The low light will model the landscape you see for your eyes, so for example the plough furrows or differences in topography and texture are highlighted. As a travelling photographer myself I know, that even on a photographic mission time is limited and your circumstances are often less that optimal. I can recommend you to take the pictures you must take during the day. And then take a walk around your hotel or campground before breakfast and shoot additional pictures in this special light - and try to do the same during the last two hrs. before sunset. In that way you will combine the best possibilities.
Low light also gives long shadows, so be careful with these. Normally you should not expect parts of a picture to show up properly in both shadows and in full sunlight. If you use colorslide films these might cover the full spectrum, but if you want to have paper prints this medium will not be able to show the details of both the sunlit and the shadows. So in the printing process we have to choose which part of the picture to give priority. In practice you should avoid the heavy shadows. When you shoot your photos in cities the big buildings are among the difficult objects. So take them from an angle without the big shadows.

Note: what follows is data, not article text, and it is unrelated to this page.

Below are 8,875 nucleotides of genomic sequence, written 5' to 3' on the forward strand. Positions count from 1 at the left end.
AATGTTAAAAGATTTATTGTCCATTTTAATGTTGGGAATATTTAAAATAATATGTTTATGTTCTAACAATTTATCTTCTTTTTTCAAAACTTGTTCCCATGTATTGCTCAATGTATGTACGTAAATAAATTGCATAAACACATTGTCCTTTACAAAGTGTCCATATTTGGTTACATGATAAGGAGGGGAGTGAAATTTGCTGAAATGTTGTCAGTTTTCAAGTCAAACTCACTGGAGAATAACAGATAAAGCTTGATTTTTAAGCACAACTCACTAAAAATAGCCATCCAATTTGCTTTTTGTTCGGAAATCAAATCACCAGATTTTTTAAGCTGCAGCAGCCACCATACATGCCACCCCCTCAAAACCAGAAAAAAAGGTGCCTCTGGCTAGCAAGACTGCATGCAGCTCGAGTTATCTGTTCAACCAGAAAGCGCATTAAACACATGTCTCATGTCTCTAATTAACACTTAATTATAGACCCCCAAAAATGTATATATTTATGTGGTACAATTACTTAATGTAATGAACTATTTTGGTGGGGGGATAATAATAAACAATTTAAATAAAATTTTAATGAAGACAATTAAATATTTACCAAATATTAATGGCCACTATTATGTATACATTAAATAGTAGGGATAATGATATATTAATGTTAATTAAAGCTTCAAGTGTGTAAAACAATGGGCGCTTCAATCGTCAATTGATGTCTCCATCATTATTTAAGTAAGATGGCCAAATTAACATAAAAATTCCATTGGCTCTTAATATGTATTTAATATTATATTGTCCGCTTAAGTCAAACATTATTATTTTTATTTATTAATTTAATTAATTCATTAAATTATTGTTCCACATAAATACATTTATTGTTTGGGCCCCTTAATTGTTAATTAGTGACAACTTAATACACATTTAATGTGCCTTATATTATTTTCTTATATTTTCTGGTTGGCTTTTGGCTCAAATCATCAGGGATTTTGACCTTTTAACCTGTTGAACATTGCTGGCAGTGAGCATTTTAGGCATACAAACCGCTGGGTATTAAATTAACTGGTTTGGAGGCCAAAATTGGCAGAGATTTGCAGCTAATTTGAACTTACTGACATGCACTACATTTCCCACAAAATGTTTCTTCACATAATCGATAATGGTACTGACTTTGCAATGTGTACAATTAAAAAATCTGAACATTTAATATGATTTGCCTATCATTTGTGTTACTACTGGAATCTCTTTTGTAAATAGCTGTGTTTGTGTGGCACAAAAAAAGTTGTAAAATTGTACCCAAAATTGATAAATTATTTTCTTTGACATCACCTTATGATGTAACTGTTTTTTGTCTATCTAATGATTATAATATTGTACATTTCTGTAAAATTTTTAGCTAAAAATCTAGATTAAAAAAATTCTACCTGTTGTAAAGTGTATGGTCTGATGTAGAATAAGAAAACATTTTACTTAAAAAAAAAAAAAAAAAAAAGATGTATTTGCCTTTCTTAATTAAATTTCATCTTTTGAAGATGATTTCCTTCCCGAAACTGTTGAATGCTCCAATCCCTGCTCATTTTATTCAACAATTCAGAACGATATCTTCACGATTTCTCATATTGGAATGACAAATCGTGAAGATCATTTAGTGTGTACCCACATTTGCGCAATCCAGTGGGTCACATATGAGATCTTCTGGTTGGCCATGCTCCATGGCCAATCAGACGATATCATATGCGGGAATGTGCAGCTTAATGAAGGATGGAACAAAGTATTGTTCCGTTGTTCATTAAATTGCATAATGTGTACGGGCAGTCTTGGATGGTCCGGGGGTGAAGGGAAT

If you follow these instructions I am sure that the appeal of your pictures will increase. Please give me feed back on your success and your eventual problems using these techniques.
Have good travels and enjoy your travel photography.